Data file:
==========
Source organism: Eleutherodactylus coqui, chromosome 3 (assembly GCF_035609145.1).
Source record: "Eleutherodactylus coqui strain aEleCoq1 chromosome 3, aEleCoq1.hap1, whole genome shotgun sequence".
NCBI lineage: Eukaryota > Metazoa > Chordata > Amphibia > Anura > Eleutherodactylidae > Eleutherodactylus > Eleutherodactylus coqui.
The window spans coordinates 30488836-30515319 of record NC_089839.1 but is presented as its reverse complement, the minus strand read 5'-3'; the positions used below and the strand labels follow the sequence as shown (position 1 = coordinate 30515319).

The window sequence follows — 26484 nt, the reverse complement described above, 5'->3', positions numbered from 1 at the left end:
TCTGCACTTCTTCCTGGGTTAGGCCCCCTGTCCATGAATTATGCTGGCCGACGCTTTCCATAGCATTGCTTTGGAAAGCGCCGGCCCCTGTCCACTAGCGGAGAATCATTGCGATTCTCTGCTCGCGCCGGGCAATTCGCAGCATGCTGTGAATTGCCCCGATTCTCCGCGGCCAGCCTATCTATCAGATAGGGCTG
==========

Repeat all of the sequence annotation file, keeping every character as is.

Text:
Source organism: Eleutherodactylus coqui, chromosome 3 (assembly GCF_035609145.1).
Source record: "Eleutherodactylus coqui strain aEleCoq1 chromosome 3, aEleCoq1.hap1, whole genome shotgun sequence".
NCBI lineage: Eukaryota > Metazoa > Chordata > Amphibia > Anura > Eleutherodactylidae > Eleutherodactylus > Eleutherodactylus coqui.
The window spans coordinates 30488836-30515319 of record NC_089839.1 but is presented as its reverse complement, the minus strand read 5'-3'; the positions used below and the strand labels follow the sequence as shown (position 1 = coordinate 30515319).

The window sequence follows — 26484 nt, the reverse complement described above, 5'->3', positions numbered from 1 at the left end:
TCTGCACTTCTTCCTGGGTTAGGCCCCCTGTCCATGAATTATGCTGGCCGACGCTTTCCATAGCATTGCTTTGGAAAGCGCCGGCCCCTGTCCACTAGCGGAGAATCATTGCGATTCTCTGCTCGCGCCGGGCAATTCGCAGCATGCTGTGAATTGCCCCGATTCTCCGCGGCCAGCCTATCTATCAGATAGGGCTG